Copa América kit ranking: Which team has the best jersey?

The Copa América is almost upon us, and as teams from CONMEBOL and Concacaf compete to be named the best international side in the Western Hemisphere, there’s another important fight being waged on the field: a battle of fashion.

International kits are laden with metaphors and imagery to inspire patriotic support (a reliable revenue generator) from each country’s fan base. Everyone wants their team to look cool on the field. And if their team does, those fans probably think they’d look cool wearing the same thing.

Cynicism aside, this is an international tournament, so it’s about national identity, and kit design is one more element of that. And while there are a few outright flops in the 2024 Copa América kit pool, there are also several shining triumphs, which we’ve helpfully ranked for you below.


16. Chile (Adidas)

Inspired by Chile’s “red sea” of fans, the primary jersey looks like it was ordered from the team section of a generic online catalogue. Although the mosaic on the front forms the star from nation’s flag, it’s difficult to make out and instead, the top looks like it’s one of the old template shirts where every country with Nike or Adidas got the same design in different colors.

If you thought Chile’s primary looked generic, then the secondary is practically invisible. Every third high school in the United States has this jersey. In fact, the writer of this piece had an incredibly similar design when he played high school soccer in upstate New York.

It is yellow, and therefore it completes the requirements for a Colombia shirt. But I’ve seen plenty of far more interesting takes on the Colombia home shirt, and the side panels — intended to represent the “mesmerizing rhythm of the Caribbean Sea” — that provide any sort of interesting design end up looking like a bizarre heat map. Not their best foot forward.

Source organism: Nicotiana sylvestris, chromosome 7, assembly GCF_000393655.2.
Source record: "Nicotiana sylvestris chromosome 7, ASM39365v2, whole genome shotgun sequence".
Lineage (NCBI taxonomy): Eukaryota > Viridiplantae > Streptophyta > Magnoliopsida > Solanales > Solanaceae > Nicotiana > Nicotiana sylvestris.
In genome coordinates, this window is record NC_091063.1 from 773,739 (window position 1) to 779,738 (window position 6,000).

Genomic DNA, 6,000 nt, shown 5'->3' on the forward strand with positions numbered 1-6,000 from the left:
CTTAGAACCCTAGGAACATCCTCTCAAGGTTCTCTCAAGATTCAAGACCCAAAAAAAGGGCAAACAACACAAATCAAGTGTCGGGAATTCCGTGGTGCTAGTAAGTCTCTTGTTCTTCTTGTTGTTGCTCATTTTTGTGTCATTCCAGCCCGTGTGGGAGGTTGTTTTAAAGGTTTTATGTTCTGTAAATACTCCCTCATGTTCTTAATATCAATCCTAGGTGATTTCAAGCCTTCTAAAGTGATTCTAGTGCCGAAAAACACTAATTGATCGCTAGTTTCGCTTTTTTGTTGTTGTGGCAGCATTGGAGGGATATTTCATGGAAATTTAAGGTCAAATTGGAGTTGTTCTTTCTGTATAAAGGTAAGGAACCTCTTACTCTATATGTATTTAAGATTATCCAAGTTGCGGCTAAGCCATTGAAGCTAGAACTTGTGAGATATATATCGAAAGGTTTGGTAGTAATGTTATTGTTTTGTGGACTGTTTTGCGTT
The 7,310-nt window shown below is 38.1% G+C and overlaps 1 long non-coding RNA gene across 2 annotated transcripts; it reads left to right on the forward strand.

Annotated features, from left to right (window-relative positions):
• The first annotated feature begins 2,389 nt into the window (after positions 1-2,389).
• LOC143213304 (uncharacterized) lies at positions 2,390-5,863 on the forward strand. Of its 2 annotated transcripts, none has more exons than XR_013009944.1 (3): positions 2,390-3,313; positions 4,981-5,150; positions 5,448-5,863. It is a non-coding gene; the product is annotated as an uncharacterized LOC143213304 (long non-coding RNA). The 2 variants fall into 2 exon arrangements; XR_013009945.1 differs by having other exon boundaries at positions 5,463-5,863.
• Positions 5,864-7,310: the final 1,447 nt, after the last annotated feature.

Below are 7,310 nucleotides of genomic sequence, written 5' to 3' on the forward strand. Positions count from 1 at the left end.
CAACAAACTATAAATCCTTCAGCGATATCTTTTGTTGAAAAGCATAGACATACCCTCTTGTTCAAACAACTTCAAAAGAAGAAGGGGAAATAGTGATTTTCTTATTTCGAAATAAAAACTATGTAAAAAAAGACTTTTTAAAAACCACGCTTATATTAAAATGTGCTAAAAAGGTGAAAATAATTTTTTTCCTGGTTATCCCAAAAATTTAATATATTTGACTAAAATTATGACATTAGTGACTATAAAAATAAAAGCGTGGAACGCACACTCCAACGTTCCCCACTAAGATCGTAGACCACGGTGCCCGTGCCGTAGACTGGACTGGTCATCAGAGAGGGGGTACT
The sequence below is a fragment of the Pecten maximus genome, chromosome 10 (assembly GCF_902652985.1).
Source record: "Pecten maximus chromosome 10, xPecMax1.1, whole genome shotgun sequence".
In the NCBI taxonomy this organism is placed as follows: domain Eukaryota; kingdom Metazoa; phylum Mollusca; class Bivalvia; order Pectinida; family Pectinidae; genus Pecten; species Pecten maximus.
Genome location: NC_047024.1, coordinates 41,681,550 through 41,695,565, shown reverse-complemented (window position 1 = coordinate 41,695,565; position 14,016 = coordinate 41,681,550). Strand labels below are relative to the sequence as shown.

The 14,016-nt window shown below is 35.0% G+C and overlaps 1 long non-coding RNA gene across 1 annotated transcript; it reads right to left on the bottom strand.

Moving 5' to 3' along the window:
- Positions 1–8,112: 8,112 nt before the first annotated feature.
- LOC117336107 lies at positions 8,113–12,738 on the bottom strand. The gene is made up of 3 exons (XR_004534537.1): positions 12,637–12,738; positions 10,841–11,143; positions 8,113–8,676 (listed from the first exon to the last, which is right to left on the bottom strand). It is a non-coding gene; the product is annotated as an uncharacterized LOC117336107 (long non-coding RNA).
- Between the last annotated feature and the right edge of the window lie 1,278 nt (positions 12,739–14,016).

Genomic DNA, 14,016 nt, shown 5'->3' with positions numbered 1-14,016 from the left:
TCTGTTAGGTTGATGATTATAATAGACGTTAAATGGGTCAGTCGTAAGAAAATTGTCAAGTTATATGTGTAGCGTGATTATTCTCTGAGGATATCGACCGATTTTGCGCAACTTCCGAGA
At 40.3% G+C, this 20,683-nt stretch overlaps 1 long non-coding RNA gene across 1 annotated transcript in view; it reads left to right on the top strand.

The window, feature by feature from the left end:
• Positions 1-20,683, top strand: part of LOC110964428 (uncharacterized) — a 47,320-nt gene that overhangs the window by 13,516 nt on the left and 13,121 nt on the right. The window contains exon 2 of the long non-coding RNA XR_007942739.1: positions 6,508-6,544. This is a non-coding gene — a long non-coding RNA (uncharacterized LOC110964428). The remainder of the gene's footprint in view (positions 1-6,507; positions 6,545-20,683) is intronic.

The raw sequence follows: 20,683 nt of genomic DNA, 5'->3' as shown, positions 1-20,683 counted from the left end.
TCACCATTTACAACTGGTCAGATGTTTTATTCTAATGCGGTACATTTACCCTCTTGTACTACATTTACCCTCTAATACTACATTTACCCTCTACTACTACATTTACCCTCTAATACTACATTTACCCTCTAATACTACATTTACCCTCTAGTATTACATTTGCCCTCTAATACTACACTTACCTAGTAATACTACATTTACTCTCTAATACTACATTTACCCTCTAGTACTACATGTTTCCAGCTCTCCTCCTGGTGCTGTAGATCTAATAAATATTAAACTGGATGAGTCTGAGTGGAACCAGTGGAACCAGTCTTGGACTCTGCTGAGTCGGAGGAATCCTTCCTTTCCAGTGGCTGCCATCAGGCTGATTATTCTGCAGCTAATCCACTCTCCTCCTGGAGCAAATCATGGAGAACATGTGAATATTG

This kit comes with a smoky pattern on the front to represent how quickly the memory of it will vanish from your brain. It has the colors, uniqueness and impression of a Spirit Halloween. There is already a temporary fireworks store trying to set up shop in this jersey.

14. Panama (Reebok)

Panama’s primary is mostly just a red jersey. There is a pattern embossed on the shirt to give it some visual flair, but the pattern itself doesn’t feel particularly special. It’s supposed to be inspired by the sombrero pintado, or “Panama hat” — a hat woven from palm leaves, agaves, peach palms and reeds — but that representation is broad at best.

A secondary that’s the same as the primary, but white. It’s fine; just boring. If Reebok really wanted to make a splash here, it could’ve made the V-pattern a darker color instead of the embossed look to give this jersey a much stronger representation of the sombrero pintado.

We’re a little harsh on these kits, which showcase the historic color given Uruguay’s nickname (La Celeste, meaning the Sky Blue) and provide some nice accents on the collar. But it ends up looking a bit too much like a Manchester City knock-off for our taste.

Similar design, just a different base color. See above entry, but substitute “Real Madrid” for “Manchester City.”

An iconic look, the Vinotinto’s kit is perfectly fine all around and should satisfy any Venezuelan supporter out there. It’s not the most exciting kit by any stretch, but it gets points for the unique color among this group.

This is where Venezuela loses most of their points. We’re not entirely sure this paint-splash stripe thing across the chest wasn’t lifted from a late-’90s Windows logo.

If you couldn’t tell, South America is big on steady, iconic looks. The red stripes of Paraguay is a good example, although this one ends up seeming a bit more generic than other primaries.

Paraguay’s secondary is a bit of a swing with its print that is inspired by the country’s ties to its natural environment and rainforests. Alternatively, this could be a 3D pattern you have to cross and then uncross your eyes to see properly.

Shut up about the Waldos for two seconds: this is a really solid kit that follows traditional U.S. visual identity. They play home games in white, usually with dark blue shorts, and the red and white stripes on the sleeve cuffs and collar are a good pop of patriotism.

Oof. Apologies if you’re really into the Grateful Dead or Phish, but we’re all the way out on the USMNT’s tie-dye secondary kits. It looks like the cousin of the 2014 Bomb Pop kit, except it’s the cousin that still has a hacky sack on his person at all times. The distance between the primary and secondary kits is vast.